Adaptation luminance in a road lighting environment: analysis of non-uniform luminance distribution

Research output: ThesisDoctoral ThesisCollection of Articles

Abstract

In mesopic photometry, neither the scotopic V'(λ) nor the photopic V(λ) spectral luminous efficiency function solely applies. Instead, the spectral distribution of the luminaire and the adaptation state of the retina determine the mesopic spectral luminous efficiency function Vmes(λ). The mesopic luminance region was defined as 0.005 cdm-2 – 5 cdm-2 by CIE (Commission Internationale de l'Eclairage) in 191:2010 system for mesopic photometry. However, the system for mesopic photometry cannot be fully utilised, until we have defined how to determine the state of adaptation – the adaptation luminance. The aim of this work was to analyse the adaptation luminance in road lighting environment. Firstly, the test subjects' contrast thresholds within visual fields with non-uniform luminance distributions were examined. Secondly, the influence of disability glare sources on the adaptation luminance was quantified. Thirdly, a novel approach, where imaging luminance photometry is combined with 3D laser scanning, was examined. Luminance non-uniformity clearly hindered the visual performance. The contrast threshold required for target detection could be 100% more on a luminously non-uniform background compared to a uniform background. The results also indicated that different retinal coordinates adapt independently to a local adaptation luminance. In the street environment measurements, veiling luminance increased the adaptation luminance by 29% on average. Veiling luminance increases the adaptation luminance which shifts the spectral sensitivity in the retina towards photopic. This induced an average difference of |0.6% | in mesopic luminance calculation. The observer's longitudinal location affects the adaptation luminance and the mesopic luminance in the measurement area. The location-dependent relative standard deviation among the calculated mesopic luminance values was 4.4%. Combining luminance measurements to laser-scanned point clouds gave promising results. The method for the 3D location and luminance data integration was found successful. In the field of lighting science, numerous further studies are needed before the adaptation luminance can be determined accurately. Firstly, no veiling luminance model can yet be utilised to an arbitrary retinal coordinate. Secondly, the effect of a constantly changing visual environment should be quantified. Thirdly, the physiological adaptation and the cognitive processing should be separated in terms of visual performance. In practical road lighting measurements though, the luminance in the measurement area can be a sufficient estimation for the adaptation luminance.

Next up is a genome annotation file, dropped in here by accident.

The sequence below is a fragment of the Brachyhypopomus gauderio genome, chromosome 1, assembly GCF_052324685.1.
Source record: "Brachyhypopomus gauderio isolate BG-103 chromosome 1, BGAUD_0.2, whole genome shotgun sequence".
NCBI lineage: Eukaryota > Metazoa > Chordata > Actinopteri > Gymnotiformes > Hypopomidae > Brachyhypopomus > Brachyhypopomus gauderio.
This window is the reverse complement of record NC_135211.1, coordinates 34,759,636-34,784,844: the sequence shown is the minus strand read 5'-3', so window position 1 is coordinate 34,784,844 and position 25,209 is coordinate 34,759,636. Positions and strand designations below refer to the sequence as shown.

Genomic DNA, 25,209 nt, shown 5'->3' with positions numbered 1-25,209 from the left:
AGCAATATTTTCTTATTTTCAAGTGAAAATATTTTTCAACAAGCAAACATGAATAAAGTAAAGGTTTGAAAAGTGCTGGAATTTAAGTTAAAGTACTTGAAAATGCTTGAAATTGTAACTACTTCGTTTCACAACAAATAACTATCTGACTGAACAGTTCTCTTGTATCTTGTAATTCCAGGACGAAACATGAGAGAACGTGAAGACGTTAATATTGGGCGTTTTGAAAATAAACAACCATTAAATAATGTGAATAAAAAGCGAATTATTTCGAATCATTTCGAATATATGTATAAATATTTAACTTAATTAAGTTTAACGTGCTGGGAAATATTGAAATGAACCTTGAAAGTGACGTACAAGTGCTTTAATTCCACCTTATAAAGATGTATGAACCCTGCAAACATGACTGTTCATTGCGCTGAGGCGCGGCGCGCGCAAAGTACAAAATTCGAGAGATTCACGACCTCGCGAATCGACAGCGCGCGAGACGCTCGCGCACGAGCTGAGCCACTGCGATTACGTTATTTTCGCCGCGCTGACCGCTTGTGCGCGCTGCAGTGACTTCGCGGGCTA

Translated title of the contributionAdaptaatioluminanssi valaistussa tieympäristössä: epäyhtenäisen luminanssijakauman analyysi
Original languageEnglish
QualificationDoctor's degree
Awarding Institution
  • Aalto University
Supervisors/Advisors
  • Halonen, Liisa, Supervising Professor
  • Puolakka, Marjukka, Thesis Advisor
  • Tetri, Eino, Thesis Advisor
Publisher
Print ISBNs978-952-60-6988-3
Electronic ISBNs978-952-60-6987-6
Publication statusPublished - 2016
MoE publication typeG5 Doctoral dissertation (article)

Keywords

  • adaptation luminance
  • mesopic photometry
  • road lighting
  • disability glare

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